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Government’s new food paper ‘falls far short’, says The College of Medicine’s Chair, Dr Michael Dixon – as Henry Dimbleby calls it ‘not a strategy’

Article Source: https://www.nccih.nih.gov/news/events/advancing-research-on-emotional-well-being-and-regulation-of-eating

Accessed from the world wide web at 16:00 hrs 14.06.22. 

The Government’s new food strategy paper, published on June 13th, ‘falls far short’ of what it required to improve the health of the nation, The College of Medicine’s Chair, Dr Michael Dixon has said.

The National Food Strategy doesn’t include a tax on foods that are high in salt and sugar, but does make recommendations to support UK farming. It also ignores many of the recommendations made in Henry Dimbleby’s 2020 and 2021 food strategy papers.

Prime Minister Boris Johnson said the paper laid out plans to ‘back farmers, boost British industry and help protect people against the impacts of future economic shocks’ but health experts have criticised the lack of focus on healthy eating in the document.

Mr Johnson added: ‘Harnessing new technologies and innovation, we will grow and eat more of our own food – unlocking jobs across the country and growing the economy, which in turn will ultimately help to reduce pressure on prices.’

Our Chair, Dr Micheal Dixon said the paper didn’t go far enough in addressing issues that will help reduce preventable disease and the burden on our healthcare system.

He said: ‘The College of Medicine believes that a National Food Strategy should ensure that healthy eating is affordable and available for everyone  – enabling and supporting all of us to live as healthy lives  as possible in line with the  values of the NHS. The current strategy published today falls far short of these aspirations.’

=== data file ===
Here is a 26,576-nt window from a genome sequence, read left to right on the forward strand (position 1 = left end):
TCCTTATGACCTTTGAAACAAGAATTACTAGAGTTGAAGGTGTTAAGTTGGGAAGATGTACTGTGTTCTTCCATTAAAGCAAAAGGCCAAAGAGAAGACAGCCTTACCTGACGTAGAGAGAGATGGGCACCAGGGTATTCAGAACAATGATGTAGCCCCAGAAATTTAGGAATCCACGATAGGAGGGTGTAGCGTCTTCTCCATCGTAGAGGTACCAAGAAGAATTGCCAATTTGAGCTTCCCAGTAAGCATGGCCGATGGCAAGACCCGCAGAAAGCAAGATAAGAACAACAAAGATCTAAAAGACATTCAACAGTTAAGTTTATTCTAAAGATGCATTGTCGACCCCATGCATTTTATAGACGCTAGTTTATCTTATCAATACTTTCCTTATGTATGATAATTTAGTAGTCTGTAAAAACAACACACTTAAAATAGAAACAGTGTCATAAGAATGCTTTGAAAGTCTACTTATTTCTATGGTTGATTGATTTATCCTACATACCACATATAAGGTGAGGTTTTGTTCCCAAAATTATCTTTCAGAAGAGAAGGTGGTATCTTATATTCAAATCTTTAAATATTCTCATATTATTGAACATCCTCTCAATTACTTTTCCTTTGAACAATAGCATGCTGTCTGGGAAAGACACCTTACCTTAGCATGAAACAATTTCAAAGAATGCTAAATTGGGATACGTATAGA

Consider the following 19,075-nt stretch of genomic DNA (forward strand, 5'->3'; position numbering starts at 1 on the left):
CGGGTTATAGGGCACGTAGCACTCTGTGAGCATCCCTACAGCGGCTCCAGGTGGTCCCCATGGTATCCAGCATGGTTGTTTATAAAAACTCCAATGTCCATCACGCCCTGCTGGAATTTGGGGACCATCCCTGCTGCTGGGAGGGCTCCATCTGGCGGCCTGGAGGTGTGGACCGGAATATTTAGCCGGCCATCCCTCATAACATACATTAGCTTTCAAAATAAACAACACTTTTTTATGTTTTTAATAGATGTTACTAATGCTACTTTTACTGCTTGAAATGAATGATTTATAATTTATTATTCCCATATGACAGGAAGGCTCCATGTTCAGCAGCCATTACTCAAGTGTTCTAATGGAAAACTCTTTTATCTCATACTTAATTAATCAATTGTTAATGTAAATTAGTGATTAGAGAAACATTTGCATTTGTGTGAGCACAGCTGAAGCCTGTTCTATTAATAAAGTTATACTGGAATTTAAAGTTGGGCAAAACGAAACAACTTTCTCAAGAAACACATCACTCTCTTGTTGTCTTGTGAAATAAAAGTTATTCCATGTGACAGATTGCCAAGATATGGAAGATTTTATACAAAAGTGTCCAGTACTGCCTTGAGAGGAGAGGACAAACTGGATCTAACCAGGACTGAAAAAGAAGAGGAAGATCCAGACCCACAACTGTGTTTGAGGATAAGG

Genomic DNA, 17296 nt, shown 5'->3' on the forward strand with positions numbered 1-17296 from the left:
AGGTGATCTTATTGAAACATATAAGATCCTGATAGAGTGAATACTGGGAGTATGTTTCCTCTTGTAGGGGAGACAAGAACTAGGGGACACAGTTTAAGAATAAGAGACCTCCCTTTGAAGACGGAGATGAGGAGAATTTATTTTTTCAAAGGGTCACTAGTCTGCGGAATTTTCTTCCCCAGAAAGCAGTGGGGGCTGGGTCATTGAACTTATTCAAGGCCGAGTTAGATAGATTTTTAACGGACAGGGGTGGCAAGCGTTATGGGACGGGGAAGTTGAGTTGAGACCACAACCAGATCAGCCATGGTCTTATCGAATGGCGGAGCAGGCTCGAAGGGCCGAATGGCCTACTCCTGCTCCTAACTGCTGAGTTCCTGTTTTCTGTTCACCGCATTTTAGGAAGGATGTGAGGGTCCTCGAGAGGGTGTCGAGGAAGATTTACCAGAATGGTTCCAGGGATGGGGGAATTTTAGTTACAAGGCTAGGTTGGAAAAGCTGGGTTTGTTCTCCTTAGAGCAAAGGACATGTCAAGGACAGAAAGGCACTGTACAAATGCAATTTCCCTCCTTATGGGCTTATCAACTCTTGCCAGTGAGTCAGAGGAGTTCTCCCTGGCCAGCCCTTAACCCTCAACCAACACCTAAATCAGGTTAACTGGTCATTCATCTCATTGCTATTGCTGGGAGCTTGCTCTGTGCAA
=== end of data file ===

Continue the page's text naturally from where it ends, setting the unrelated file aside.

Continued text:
Dr Dixon continued: ‘Changing things radically will require comprehensive cultural change at a local level – it is a pity that this paper leaves out that part of Henry Dimbleby’s strategy.

‘Nothing else has been shown to work, eg the five-a-day campaign made little difference, but we know Government restrictions, for example curbing smoking, can work. Why not restrict sugar and salt, which carry equally harmful effects and economic consequences? Is this a Government that cares about those who most need to eat a healthy diet?’

Businessman Henry Dimbleby, who carried out a major review of UK food in 2020 and 2021 as part of the National Food Strategy for the Government – and is speaking at the Food on Prescription conference in London on June 18th, also heavily criticised the new paper.

The food tsar said: ‘It doesn’t set out a clear vision as to why we have the problems we have now, and it doesn’t set out what needs to be done.’

He added that only half of his recommendations had been adopted, telling the BBC: ‘They’ve now implemented more than 50% of what I recommended, but it hasn’t been done with one vision across the whole system.’

In his reports for the Government published in July 2020 and 2021, Dimbleby surmised that the British diet needs to change significantly to help society battle issues such as obesity and climate change.

The Leon restaurant chain founder called for families with low incomes to be offered free fruit and vegetables to help them ‘break the cycle’ of buying food that is affordable but unhealthy.

The Government adviser also called for a salt and sugar tax on processed foods and suggested a move towards more sustainable foods.

Part One of the review, which was commissioned in June 2019 by the government’s then Environment Secretary, Michael Gove, was published in July 2020, with a second report following a year later.